This is because allegations of abuse of public funds by politicians or the manner in which the said money was disbursed have surfaced before:-

PKR today claimed that public money meant to fund activities of the Women, Family and Community Development Ministry has been channelled to pay for the activities of Wanita Umno . PKR Wanita chief Zuraidah Kamaruddin today said the funds were channelled to the Council of Women and Family Development under the ministry.

The council was established in 2001 during the tenure of Shahrizat Abdul Jalil as its minister. Shahrizat is also the Wanita Umno chief. According to Zuraidah, the council was initially made up of women state executive council (exco) members nationally. But she claimed that over time the membership of the council has been hijacked by Wanita Umno.

(Source)

And;

The government has promised millions of ringgit to upgrade Tamil schools in the country but one question still remains. Would the millions really be spent on the reconstruction of these schools or would it go to crony contractors; or be channeled back to the government? The lack of transparency in releasing the funds had raised heckles from non-governmental organisations, who wanted a system to streamline funds to ensure it reached the “target” group fast.

He said going by these estimates, in actual fact the government would only complete work amounting to RM33 million out of the RM100 million set aside under the 2012 Budget. “This is because the relevant authorities especially JKR has quoted three-fold prices. While work will be done for RM35 million, the remainder of the allocation will either go back to the government or into the pockets of contractors or cronies given the contracts,” he added.

(Source)

And whilst the “how” and “who” is being worked out, there is another question need to be considered – how and when MIC (or any other political party) will be involved in the management of the funds? Are they going to be the decision makers on who will get what? Are they going to be just managers on paper (for publicity sake) but the real work will be done by professional fund managers?

I am not accusing anything here but we want to know how MIC as the “managers of the fund” is going to ensure that the tax-payers money will be used for the right reasons and for the right persons. This is because whilst the objective and the creation of the RM180 million special fund is welcomed but the manner it will be disbursed and monitored may leave rooms for abuse and for that, we need to ask if we have the best practices in place to manage and deal with public funds? Have we addressed the shortcomings, plugged the leakages and improve on the end delivery in accordance to the objectives that it was intended to? And we should start by not allowing any politicians from one side of the political divide managing these public funds.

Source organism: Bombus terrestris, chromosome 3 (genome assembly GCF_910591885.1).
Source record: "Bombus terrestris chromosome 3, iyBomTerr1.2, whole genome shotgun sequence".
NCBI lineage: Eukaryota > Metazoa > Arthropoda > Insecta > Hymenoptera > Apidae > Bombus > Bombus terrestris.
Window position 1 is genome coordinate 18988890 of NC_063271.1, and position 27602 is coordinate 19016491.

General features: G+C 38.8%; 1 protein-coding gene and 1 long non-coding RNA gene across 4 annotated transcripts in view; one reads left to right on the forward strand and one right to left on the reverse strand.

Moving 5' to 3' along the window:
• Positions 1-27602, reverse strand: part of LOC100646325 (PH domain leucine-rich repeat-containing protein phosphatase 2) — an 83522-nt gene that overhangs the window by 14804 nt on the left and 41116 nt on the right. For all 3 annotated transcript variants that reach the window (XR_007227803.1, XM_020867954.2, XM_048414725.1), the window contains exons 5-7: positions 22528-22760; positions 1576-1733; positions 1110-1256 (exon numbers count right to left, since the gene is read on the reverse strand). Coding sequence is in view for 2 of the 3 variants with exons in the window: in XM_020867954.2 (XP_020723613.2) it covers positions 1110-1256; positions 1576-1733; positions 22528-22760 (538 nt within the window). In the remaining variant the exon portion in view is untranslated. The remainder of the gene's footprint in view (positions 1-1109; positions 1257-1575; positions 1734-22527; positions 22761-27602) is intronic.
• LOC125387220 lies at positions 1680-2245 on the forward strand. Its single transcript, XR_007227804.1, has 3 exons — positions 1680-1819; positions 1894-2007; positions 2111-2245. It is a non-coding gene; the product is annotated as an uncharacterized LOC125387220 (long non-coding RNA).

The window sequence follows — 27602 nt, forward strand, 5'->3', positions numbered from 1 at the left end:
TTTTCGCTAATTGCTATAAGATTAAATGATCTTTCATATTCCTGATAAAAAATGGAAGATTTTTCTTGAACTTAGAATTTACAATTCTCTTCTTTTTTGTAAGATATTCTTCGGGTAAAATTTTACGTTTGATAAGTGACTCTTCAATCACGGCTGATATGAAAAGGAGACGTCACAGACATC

And whilst we have been talking about the management of existing funds, Rafizi Ramli from PKR raised another interesting point – where does the Government gets all the money for these ad-hoc funds? Certainly some of these ad-hoc funds has not been budgeted for in the last Budget presentation in the Parliament so where does these allocations are coming from?-

PKR’s Rafizi Ramli today slammed the prime minister for his heavy “vote-buying” spending of RM5.77 billion, saying that the money comes from taxpayers. Rafizi said the loss of yearly revenue from Pakatan Rakyat’s (PR) proposed car tax cuts would be eclipsed by Datuk Seri Najib Razak’s unplanned spending.

“(T)he total sweets simply used by the prime minister in just the first six months (of this year) to buy the people’s votes is RM5.77 billion,” said Rafizi at a press conference today. He based his calculations by adding up the RM2.2 billion civil service bonus recently announced and various “one-off” spending by Najib’s administration which he claimed had reached RM3.57 billion. Under the RM3.57 billion “unplanned spending”, he gave examples of the Bantuan Rakyat 1 Malaysia (BR1M), Bantuan Kembali Ke Sekolah 1 Malaysia and Bantuan Buku 1 Malaysia. He said these schemes respectively cost the government RM2.6 billion, RM530 million and RM260 million.

He also referred to “various schemes to buy votes under the 1 Malaysia brand, and various announcements of “instant noodle projects” throughout the Jelajah Janji Ditepati (Promises Fulfilled Tour) estimated to reach RM180 million.”

(Source)

Considering the amount of money being spent on ad-hoc funds and being passed into the hands of politicians to manage the said fund, we are left to wonder when this nonsense will stop especially when same group of people who have doing this nonsense are bent on bringing in 2 pandas and pay millions for their up-keeping (for more interesting insight, read this as well – “15 Silliest Uses of Taxpayers Money“). We need more control and we need it to be done on an urgent basis before we end up bankrupting the country with unnecessary expenses and leakages of public funds.

MIC’s Take On One School System


Oh dear, after all these years, they still clueless on why they took a hit in 2008?

(In the picture – MIC on the wrong side of the Tamil schools. No doubt Tamil schools have been the key factor when it comes to MIC and its claim that it is fighting for the community and yes, that they have helped out the schools in the past with financial assistances and others allocations but are they playing the crucial role in the next evolution of the education system in the country by looking at quality instead of quantity? Image source)